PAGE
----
Oriental Boulevard’s pedestrian-activated stoplight at Ocean Avenue is designed to slow down cars, but it’s also bringing religious Jews trying to cross the Manhattan Beach thoroughfare to a complete halt on the Sabbath, residents claim.
Manhattan Beach residents say religious Jews who go to synagogue each weekend are forbidden by Jewish law to press the button that would turn the flashing yellow signal to a red light — leaving them with only two options: crossing the street against the light or going four blocks out of their way for a stoplight that turns red at regular intervals.
“There are quite a few religious Jews who live in Manhattan Beach who wouldn’t have to desecrate the Sabbath if the light was automatic,” said Rabbi Abrohom Winner of the Chabad Lubavitch synagogue in Manhattan Beach, who said that lighting a spark — which also means flipping a switch — is forbidden during the sabbath, according to Jewish law
“By turning on a light switch, we’re creating a current flow of electricity, which is considered a fire,” Rabbi Winner said. “So it’s forbidden.”
This paper asked the Department of Transportation if the agency considers religious laws, Jewish or otherwise, when deciding what type of street lights are installed in a neighborhood. The Department of Transportation responded, but wouldn’t address the issue of religion.
“The Department of Transportation is currently re-evaluating this intersection to see if it meets the criteria for a traffic signal,” an agency spokesman said. “That study is expected to be completed next month.”
The agency said it has not received any complaints against the pedestrian-activated streetlight since it was installed in 2005. The Department of Transportation also went over the button’s operation with community members prior to its installation, but no concerns were raised, according to the Department of Transportation spokesman.
But community leaders dispute the city’s claims.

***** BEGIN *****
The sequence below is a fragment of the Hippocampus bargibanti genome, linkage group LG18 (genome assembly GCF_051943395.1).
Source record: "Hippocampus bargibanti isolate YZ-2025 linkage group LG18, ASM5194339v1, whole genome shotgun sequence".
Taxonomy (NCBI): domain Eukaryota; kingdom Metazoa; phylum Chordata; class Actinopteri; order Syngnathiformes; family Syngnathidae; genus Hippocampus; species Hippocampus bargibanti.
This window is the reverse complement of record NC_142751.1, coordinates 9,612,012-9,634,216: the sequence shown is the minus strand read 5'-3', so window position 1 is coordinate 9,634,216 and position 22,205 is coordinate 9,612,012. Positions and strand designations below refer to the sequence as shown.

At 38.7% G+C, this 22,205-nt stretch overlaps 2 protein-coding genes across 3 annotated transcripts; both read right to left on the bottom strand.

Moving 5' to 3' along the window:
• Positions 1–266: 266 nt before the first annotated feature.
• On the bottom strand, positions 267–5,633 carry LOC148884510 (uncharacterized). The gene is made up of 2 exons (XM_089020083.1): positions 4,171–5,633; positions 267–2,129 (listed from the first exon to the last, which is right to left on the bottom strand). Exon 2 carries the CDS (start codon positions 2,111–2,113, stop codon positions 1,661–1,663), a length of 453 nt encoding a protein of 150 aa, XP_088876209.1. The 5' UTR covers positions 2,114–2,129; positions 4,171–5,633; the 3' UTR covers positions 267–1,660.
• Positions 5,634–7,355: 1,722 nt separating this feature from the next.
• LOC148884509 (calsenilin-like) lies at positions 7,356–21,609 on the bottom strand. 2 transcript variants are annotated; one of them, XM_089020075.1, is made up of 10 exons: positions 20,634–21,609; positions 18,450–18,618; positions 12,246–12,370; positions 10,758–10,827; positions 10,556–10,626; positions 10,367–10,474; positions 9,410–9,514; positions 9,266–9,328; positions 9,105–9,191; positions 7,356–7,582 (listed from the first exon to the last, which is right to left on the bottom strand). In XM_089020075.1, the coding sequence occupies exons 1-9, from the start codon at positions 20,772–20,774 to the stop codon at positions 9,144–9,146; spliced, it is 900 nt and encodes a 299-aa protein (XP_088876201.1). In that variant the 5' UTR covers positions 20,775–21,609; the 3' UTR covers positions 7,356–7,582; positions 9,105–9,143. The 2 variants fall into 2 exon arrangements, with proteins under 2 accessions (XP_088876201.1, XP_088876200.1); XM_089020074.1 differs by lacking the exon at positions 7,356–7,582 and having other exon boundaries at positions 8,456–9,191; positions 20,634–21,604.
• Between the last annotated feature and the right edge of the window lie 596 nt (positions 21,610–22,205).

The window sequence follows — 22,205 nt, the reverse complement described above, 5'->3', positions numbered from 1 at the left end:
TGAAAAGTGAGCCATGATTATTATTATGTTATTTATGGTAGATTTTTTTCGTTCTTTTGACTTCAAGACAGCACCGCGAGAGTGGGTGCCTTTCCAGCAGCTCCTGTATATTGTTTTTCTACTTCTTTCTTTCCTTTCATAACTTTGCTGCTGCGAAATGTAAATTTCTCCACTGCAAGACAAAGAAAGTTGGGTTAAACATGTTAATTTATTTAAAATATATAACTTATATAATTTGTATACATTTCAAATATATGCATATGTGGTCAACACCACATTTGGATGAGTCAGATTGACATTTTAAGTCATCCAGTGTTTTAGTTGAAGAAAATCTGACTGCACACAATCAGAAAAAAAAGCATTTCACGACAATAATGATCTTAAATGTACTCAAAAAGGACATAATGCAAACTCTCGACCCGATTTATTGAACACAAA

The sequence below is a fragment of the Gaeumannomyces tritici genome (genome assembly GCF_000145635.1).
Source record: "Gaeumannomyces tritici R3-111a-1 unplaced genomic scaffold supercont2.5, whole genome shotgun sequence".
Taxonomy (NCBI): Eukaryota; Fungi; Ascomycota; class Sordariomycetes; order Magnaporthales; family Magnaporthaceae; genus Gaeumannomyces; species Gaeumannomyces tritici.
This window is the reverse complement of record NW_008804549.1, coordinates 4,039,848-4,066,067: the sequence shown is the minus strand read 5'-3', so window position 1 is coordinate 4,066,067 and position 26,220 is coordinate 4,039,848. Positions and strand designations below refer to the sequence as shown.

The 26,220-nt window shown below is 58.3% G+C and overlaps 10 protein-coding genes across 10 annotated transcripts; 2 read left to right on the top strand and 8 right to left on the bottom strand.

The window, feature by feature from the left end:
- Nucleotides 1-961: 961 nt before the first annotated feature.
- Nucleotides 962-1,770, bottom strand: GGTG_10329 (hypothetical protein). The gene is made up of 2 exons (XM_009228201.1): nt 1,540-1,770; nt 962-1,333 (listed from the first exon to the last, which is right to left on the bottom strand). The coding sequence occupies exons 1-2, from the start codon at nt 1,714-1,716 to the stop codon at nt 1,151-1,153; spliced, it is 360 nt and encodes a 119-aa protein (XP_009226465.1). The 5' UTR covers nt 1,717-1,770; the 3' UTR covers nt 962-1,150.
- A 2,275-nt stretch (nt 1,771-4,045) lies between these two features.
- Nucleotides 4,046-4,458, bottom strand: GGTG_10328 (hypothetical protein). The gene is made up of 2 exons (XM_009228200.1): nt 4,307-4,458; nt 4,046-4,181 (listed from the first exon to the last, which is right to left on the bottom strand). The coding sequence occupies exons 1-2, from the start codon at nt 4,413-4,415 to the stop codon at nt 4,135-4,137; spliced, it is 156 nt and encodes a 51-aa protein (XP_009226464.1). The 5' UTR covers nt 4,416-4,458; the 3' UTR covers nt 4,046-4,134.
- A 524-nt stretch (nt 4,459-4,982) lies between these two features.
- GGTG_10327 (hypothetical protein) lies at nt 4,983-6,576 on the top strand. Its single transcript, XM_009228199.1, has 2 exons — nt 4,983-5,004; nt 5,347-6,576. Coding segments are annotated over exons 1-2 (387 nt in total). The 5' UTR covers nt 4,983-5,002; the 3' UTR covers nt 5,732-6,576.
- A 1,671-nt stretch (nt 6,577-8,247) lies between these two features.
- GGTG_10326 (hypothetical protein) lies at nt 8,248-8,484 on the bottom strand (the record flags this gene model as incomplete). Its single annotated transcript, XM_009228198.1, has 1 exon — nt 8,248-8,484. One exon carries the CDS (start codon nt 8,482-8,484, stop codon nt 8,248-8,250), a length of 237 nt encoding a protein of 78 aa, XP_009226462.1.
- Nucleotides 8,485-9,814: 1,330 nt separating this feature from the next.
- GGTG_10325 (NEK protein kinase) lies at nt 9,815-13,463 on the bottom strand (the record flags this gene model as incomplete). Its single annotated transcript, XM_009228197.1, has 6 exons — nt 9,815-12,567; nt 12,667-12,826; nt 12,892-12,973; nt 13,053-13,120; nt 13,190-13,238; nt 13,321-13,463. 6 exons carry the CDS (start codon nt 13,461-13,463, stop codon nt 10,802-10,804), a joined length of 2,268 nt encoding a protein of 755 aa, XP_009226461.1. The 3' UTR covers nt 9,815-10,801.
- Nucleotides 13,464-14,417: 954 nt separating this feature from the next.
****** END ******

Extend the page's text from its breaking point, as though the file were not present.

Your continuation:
“Saying that this problem has been never discussed is not true,” said Community Board 15 chairwoman Teresa Scavo. “We were in the commissioner’s office several months ago and it was discussed again.”
Scavo says CB15 routinely demand traffic signal studies to see if the intersection warrants a traditional signal. The Board, she said, was led to understand that the flashing light could be removed if residents didn’t like it.
“It was supposed to be a test, and if the community didn’t think it was good, we were under the impression that it would be turned into a traditional traffic light, but that never happened,” Scavo said.
Even local legislators are calling for a traditional red, yellow, and green stoplight at the intersection.
“The city must reexamine the boulevard to ensure everyone gets the opportunity to cross safely, without exception,” said Chaim Deutsch, a spokesman for Councilman Michael Nelson (D–Sheepshead Bay). “Having the red light button is crucial for pedestrian safety, but it needs be replaced with a steady signal to allow people of the Jewish faith to travel safely, without having to desecrate the Sabbath.”
Yet some say all the fuss is unwarranted since Oriental Boulevard is not Brooklyn’s version of Queens Boulevard, where several people have been killed by speeding cars.
“It’s not such a busy street,” resident Stan Ulis said.Reach reporter Colin MIxson at cmixson@cn
©2012 Community News Group
By submitting this comment, you agree to the following terms:
You agree that you, and not BrooklynDaily.com or its affiliates, are fully responsible for the content that you post. You agree not to post any abusive, obscene, vulgar, slanderous, hateful, threatening or sexually-oriented material or any material that may violate applicable law; doing so may lead to the removal of your post and to your being permanently banned from posting to the site. You grant to BrooklynDaily.com the royalty-free, irrevocable, perpetual and fully sublicensable license to use, reproduce, modify, adapt, publish, translate, create derivative works from, distribute, perform and display such content in whole or in part world-wide and to incorporate it in other works in any form, media or technology now known or later developed.